Europe’s efforts to catch up on China and US
The European Commission wants to transform Europe into a single digital market and declares its wish for a European approach to artificial intelligence.
Despite being late to the game, Europe finally seems ready to take action: The European Commission wants to transform Europe into a single digital market and declares its wish for a European approach to artificial intelligence. This declaration comes not a minute too soon for leading scientists, experts and businesses who yearn for a united European science-hub.
In its typical dry tone, the EU Commission has issued a fact sheet about “Artificial intelligence for Europe”, wherein it is said that the Commission „puts forward a European approach to Artificial Intelligence based on three pillars. The first one being ahead of technological developments and encouraging uptake by the public and private sectors, second to prepare for socio-economic changes brought about by AI and lastly to ensure an appropriate ethical and legal framework.”
As a starting point one would love for the EU Commission to have spiced up its own dry tone by using AI in order to describe this rather challenging and exciting topic. But, actions speak louder than words and Europe finally seems ready to make things happen.
Investing in a single digital market
The paper promises nothing less than a European vision for an encouraging environment for the changes that are to come regarding AI. Realising that the creation of a digital single market, including the free flow of data across borders, is key for the development of AI.
The Commission is increasing its annual investments in AI by 70% under the research and innovation programme Horizon 2020. It will reach EUR 1.5 billion for the period 2018-2020. The plan: to connect and strengthen AI research centres across Europe, to support the development of an “AI-on-demand platform” that will provide access to relevant AI resources in the EU for all users and to furthermore support the development of AI applications in key sectors. These sectors are in robotics, big data, health, transport, future and emerging technologies.
Two agricultural examples of projects in which the EU is investing according to its fact sheet: They contributed €5.4 million to Trimbot2020, a project that develops an intelligent gardening robot which can trim hedges, roses and bushes. 19.7 million Euro went to MARS, a mobile robot that plants seeds while workers monitor the process remotely.
Digital economist Dr. Holger Schmidt says AI will be extremely important for nearly all industries. Europe is right to work on the transfer of knowledge into the economic sphere.
Understanding AI better
But what about the second pillar? The preparation for the socio-economic changes which are to come? The EU Commission is working on that one too. In June 2018 the first Stakeholder Summit on Artificial Intelligence, organised by the European Economic and Social Committee (EESC) and the European Commission, took place in Brussels. It stressed that the EU must ensure that artificial intelligence is safe, unbiased and in line with European values. Participants underlined the importance of new forms of education, which not only should allow people to understand artificial intelligence better, but also prepare them to adapt to a changing labour market.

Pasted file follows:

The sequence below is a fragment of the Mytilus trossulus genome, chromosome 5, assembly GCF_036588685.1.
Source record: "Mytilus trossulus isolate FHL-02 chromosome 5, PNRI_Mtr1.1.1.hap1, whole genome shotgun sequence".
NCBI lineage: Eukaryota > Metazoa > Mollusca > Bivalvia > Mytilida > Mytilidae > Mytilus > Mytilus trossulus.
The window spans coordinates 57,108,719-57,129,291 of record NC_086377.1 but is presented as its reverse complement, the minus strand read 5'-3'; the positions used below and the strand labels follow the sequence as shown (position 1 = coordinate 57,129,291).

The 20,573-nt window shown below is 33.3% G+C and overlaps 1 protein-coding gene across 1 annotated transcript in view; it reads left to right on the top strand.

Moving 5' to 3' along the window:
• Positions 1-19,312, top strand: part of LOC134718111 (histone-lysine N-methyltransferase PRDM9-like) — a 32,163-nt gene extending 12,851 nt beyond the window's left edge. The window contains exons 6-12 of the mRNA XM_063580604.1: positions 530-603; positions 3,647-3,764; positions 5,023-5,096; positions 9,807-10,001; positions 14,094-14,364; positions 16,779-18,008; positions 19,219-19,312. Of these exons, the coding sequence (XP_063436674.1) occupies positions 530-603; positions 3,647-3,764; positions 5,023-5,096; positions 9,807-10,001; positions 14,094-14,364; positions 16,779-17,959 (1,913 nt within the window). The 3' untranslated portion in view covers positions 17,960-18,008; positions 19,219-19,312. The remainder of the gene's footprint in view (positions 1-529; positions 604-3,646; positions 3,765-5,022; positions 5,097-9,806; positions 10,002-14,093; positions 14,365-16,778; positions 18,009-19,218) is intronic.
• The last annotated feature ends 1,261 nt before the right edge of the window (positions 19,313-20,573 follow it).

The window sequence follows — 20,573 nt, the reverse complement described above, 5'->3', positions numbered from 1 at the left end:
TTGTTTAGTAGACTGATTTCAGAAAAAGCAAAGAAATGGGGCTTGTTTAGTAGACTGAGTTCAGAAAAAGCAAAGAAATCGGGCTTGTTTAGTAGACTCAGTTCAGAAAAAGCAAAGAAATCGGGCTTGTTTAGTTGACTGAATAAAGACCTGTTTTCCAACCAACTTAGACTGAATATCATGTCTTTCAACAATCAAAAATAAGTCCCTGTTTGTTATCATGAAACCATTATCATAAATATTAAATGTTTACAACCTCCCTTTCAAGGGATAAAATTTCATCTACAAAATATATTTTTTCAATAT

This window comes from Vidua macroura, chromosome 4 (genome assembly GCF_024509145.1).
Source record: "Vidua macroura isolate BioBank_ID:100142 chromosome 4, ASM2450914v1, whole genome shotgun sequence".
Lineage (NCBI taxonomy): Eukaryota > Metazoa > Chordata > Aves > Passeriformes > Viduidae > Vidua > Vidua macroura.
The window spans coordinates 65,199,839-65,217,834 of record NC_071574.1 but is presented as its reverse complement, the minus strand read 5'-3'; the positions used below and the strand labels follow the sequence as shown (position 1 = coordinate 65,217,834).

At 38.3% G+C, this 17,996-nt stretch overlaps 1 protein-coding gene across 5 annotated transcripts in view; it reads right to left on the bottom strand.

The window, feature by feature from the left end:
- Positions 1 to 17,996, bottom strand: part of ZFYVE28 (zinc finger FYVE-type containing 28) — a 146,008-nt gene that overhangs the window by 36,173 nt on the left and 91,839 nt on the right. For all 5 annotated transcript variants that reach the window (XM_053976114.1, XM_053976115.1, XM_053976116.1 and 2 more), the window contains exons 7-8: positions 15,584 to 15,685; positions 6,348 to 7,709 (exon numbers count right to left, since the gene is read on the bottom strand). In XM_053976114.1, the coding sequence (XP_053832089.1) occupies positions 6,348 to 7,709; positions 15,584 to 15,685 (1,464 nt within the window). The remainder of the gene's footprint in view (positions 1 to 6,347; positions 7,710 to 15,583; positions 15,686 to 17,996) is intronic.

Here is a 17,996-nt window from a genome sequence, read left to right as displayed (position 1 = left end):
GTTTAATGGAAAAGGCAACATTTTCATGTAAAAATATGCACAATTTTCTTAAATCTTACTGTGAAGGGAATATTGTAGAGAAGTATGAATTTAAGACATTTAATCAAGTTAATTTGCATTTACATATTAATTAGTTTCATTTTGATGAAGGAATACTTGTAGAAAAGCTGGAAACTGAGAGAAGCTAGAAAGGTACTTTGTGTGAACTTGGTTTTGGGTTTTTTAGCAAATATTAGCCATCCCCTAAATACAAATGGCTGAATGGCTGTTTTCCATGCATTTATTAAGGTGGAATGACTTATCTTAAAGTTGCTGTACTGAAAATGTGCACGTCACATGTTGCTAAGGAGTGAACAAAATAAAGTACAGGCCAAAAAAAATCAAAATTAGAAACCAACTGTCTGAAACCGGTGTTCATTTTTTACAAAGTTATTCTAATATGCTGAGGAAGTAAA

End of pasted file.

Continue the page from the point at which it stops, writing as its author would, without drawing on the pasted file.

But not only politicians know that Europe has to catch up soon if it wants to participate and profit from a truly life-changing technology: In a desperate bid to nurture and retain top talent in Europe leading European scientists have drawn up plans for a vast multinational European institute devoted to world-class artificial intelligence (AI) research in Europe. The new institute would be set up for similar reasons as Cern, the particle physics lab near Geneva, which was created after the second world war to rebuild European physics and reverse the departure of the brightest and best scientists to the US.
Named the European Lab for Learning and Intelligent Systems, or Ellis, the proposed AI institute would have major centres in a handful of countries. Each centre employing hundreds of computer engineers, mathematicians and other scientists with the express aim of keeping Europe at the forefront of AI research.
A very important and necessary step according to Holger Schmidt: „This is one of the most urgent tasks for Europe: creating work environments to avoid the brain drain. AI-specialists are in great demand in many industries.“
Demanding a European AI-Science-Hub
And Europe and AI truly have got a momentum right now. In an open letter which the German Newspaper FAZ obtained before being released, more than 550 European experts confirm they want to create a science-hub which can hold its own when compared to those in the US and Asia writes the newspaper, exclusively. The name: Claire. Claire stands for „Confederation of Laboratories for Artificial Intelligence in Europe“. Europe must play an important role in how artificial intelligence changes our world – and it should profit from it as well, wrote the scientists in the letter according to FAZ.
And the last, the third pillar of the European approach? To ensure an appropriate ethical and legal framework? Guy Verhoefstadt, member of the European Parliament, outlined an idea, in a commentary on project syndicate.org: “While other countries are also considering new rules for robots and AI, the EU has a unique opportunity to take the lead, he writes. By acting now, he continues, we can ensure that the EU will not be forced to follow regulatory frameworks set by other countries. Ultimately, global rules will be required; and Europe has a chance to set the standard for what they should look like. By establishing regulations and standards now, the EU can ensure that all Europeans will benefit from the coming changes, rather than be engulfed by chaos.”